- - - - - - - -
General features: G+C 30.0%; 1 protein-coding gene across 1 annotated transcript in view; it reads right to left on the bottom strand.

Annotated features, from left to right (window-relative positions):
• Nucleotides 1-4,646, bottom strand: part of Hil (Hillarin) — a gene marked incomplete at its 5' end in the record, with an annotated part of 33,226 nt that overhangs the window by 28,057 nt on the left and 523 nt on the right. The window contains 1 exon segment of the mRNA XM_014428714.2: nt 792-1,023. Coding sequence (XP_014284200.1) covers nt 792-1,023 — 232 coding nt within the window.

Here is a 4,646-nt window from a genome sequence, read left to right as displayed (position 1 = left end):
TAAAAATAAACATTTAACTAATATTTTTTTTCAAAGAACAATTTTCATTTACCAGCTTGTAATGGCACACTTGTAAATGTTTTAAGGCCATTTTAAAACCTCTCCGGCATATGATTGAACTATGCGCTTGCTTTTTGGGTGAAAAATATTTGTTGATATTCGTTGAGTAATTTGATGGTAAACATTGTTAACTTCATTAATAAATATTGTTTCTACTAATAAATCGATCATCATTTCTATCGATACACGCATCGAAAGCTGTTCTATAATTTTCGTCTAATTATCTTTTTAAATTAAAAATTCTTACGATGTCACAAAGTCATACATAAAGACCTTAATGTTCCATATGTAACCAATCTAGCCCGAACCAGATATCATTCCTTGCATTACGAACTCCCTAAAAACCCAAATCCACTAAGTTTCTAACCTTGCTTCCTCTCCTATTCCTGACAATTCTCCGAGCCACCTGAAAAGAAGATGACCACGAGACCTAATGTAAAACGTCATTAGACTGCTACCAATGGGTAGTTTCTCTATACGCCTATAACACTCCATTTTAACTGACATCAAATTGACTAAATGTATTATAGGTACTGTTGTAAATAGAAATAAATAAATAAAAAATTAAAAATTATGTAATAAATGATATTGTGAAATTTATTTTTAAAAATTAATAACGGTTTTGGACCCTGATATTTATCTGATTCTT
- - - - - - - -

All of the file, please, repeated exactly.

General features: G+C 30.0%; 1 protein-coding gene across 1 annotated transcript in view; it reads right to left on the bottom strand.

Annotated features, from left to right (window-relative positions):
• Nucleotides 1-4,646, bottom strand: part of Hil (Hillarin) — a gene marked incomplete at its 5' end in the record, with an annotated part of 33,226 nt that overhangs the window by 28,057 nt on the left and 523 nt on the right. The window contains 1 exon segment of the mRNA XM_014428714.2: nt 792-1,023. Coding sequence (XP_014284200.1) covers nt 792-1,023 — 232 coding nt within the window.

Here is a 4,646-nt window from a genome sequence, read left to right as displayed (position 1 = left end):
TAAAAATAAACATTTAACTAATATTTTTTTTCAAAGAACAATTTTCATTTACCAGCTTGTAATGGCACACTTGTAAATGTTTTAAGGCCATTTTAAAACCTCTCCGGCATATGATTGAACTATGCGCTTGCTTTTTGGGTGAAAAATATTTGTTGATATTCGTTGAGTAATTTGATGGTAAACATTGTTAACTTCATTAATAAATATTGTTTCTACTAATAAATCGATCATCATTTCTATCGATACACGCATCGAAAGCTGTTCTATAATTTTCGTCTAATTATCTTTTTAAATTAAAAATTCTTACGATGTCACAAAGTCATACATAAAGACCTTAATGTTCCATATGTAACCAATCTAGCCCGAACCAGATATCATTCCTTGCATTACGAACTCCCTAAAAACCCAAATCCACTAAGTTTCTAACCTTGCTTCCTCTCCTATTCCTGACAATTCTCCGAGCCACCTGAAAAGAAGATGACCACGAGACCTAATGTAAAACGTCATTAGACTGCTACCAATGGGTAGTTTCTCTATACGCCTATAACACTCCATTTTAACTGACATCAAATTGACTAAATGTATTATAGGTACTGTTGTAAATAGAAATAAATAAATAAAAAATTAAAAATTATGTAATAAATGATATTGTGAAATTTATTTTTAAAAATTAATAACGGTTTTGGACCCTGATATTTATCTGATTCTT